Gubernatorial candidate Wes Moore and his fellow Maryland Democrats are well-positioned to sweep statewide offices in this fall’s election, according to new polling from Goucher College in partnership with The Baltimore Banner and WYPR.
Moore holds 53% support and Republican Dan Cox holds 31% in the race for governor among 748 likely voters who were questioned about the race. Third-party candidates combined for 7% support, and just 9% of those polled were undecided.
Nearly 70% of respondents said they were set in their choice.
All of those results suggest that the election is firmly in Moore’s hands, with Cox facing a deficit that will be difficult to make up with just 50 days to go until Election Day, said pollster Mileah Kromer, director of Goucher College’s Sarah T. Hughes Center for Politics.
“Democrats right now are poised to sweep the statewide races,” Kromer said, noting that Democrats also hold strong leads in the races for attorney general, comptroller and U.S. Senate. She expects Democrats will focus now on making sure their supporters actually turn out to vote in the fall election to ensure their victories.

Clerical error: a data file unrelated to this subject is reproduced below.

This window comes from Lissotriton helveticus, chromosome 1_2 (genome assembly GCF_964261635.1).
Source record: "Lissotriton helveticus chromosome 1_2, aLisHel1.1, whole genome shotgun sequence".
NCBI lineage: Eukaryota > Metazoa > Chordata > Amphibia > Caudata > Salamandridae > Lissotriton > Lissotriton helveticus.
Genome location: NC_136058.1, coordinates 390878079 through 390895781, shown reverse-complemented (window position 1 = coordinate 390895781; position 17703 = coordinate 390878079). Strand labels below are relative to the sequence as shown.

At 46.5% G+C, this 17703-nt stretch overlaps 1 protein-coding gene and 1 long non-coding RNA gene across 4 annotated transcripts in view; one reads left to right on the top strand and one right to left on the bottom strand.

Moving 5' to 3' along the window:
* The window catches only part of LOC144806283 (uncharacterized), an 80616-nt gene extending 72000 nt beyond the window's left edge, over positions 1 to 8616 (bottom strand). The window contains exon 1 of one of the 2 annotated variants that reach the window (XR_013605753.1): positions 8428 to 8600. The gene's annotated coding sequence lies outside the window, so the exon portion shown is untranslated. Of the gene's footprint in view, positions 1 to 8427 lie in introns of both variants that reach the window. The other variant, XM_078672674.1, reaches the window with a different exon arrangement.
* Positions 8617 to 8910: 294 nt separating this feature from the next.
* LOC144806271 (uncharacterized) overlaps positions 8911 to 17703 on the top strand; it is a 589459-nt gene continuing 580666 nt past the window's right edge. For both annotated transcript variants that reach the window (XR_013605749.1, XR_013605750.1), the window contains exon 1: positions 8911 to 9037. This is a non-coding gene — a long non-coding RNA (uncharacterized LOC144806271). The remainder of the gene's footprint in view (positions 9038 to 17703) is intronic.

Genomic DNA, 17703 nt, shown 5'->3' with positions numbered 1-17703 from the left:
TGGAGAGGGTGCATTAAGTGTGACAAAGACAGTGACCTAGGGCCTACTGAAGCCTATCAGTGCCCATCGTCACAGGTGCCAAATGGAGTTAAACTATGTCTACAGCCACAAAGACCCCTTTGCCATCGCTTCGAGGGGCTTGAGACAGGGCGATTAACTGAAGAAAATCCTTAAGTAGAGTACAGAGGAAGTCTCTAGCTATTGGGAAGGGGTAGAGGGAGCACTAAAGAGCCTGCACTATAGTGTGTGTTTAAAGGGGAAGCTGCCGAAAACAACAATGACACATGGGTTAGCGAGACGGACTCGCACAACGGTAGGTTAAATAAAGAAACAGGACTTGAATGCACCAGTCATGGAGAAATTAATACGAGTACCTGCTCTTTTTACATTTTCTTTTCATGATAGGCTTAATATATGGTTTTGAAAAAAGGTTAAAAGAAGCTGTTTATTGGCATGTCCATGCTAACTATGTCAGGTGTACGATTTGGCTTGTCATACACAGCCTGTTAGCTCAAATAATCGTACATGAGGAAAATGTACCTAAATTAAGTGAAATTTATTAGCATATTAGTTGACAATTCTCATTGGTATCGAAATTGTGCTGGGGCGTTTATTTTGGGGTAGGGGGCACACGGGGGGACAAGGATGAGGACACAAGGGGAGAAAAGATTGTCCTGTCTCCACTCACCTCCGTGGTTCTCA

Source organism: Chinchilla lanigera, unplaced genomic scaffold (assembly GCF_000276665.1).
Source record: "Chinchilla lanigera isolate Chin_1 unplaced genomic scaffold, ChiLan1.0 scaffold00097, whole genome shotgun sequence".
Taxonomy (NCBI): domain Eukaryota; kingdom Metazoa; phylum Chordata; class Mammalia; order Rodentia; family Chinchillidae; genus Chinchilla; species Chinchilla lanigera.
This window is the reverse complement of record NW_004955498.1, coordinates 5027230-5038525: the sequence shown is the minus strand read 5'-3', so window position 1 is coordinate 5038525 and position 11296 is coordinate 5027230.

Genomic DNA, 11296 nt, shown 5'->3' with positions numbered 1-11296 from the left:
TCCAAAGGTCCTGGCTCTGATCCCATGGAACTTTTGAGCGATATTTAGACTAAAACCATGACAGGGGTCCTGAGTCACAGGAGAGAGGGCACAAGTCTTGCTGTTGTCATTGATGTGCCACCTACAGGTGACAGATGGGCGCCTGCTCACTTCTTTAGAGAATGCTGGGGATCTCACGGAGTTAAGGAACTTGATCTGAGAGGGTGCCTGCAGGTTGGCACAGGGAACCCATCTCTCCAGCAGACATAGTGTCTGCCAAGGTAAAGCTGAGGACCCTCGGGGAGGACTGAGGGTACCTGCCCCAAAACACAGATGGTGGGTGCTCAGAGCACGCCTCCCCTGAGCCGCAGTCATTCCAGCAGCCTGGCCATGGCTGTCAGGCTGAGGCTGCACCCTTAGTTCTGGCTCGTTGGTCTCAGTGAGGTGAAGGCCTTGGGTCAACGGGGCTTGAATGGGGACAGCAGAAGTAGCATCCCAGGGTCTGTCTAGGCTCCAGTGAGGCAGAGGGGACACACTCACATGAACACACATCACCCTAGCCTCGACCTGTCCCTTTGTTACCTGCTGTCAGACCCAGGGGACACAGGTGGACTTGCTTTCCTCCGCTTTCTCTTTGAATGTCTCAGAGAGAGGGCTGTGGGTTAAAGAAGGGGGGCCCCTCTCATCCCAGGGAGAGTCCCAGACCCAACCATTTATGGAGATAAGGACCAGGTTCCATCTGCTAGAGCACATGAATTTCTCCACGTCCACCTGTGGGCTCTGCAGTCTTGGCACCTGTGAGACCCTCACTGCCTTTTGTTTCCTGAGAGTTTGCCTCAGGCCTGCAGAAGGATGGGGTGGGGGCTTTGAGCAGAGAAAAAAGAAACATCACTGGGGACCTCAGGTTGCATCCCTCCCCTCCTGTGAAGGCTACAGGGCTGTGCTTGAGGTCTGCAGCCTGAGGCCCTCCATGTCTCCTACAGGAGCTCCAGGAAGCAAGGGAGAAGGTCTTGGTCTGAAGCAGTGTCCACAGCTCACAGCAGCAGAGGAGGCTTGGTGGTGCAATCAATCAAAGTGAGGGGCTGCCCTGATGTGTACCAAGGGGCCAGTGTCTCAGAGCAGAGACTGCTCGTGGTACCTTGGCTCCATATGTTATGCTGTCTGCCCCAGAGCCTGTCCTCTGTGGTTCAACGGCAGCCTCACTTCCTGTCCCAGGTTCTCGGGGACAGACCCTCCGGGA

And with so many voters firm in their choice, “right now, the poll indicates there’s not a lot of room for movement,” Kromer said.
Moore, 43, is a first-time political candidate who has had a varied career that included serving in Afghanistan with the Army, writing a best-selling memoir and leading the Robin Hood Foundation, an anti-poverty nonprofit based in New York City.
Cox, 48, has served one term in the Maryland House of Delegates and made a name for himself fighting against coronavirus restrictions and unsuccessfully trying to impeach current Gov. Larry Hogan. On Jan. 6, 2021, he attended President Donald J. Trump’s rally in Washington, D.C., but says he left before a mob overran the U.S. Capitol.
Maryland’s electorate is dominated by Democrats, who make up 54% of registered voters, compared to Republicans, who are 24%, according to state records. The remaining 22% of Maryland voters are unaffiliated or belong to third parties.
The formula for a Republican to win statewide office, as exemplified by Hogan, is to win support from almost all Republicans, many independents and 25% to 30% of Democrats.
Cox has not garnered that crossover support necessary to win. In the poll, just 6% of Democrats said they’d vote for him.
Moore, likewise, had little crossover support from Republicans — also 6% — but he can win on the strength of Democratic voters because there are so many of them.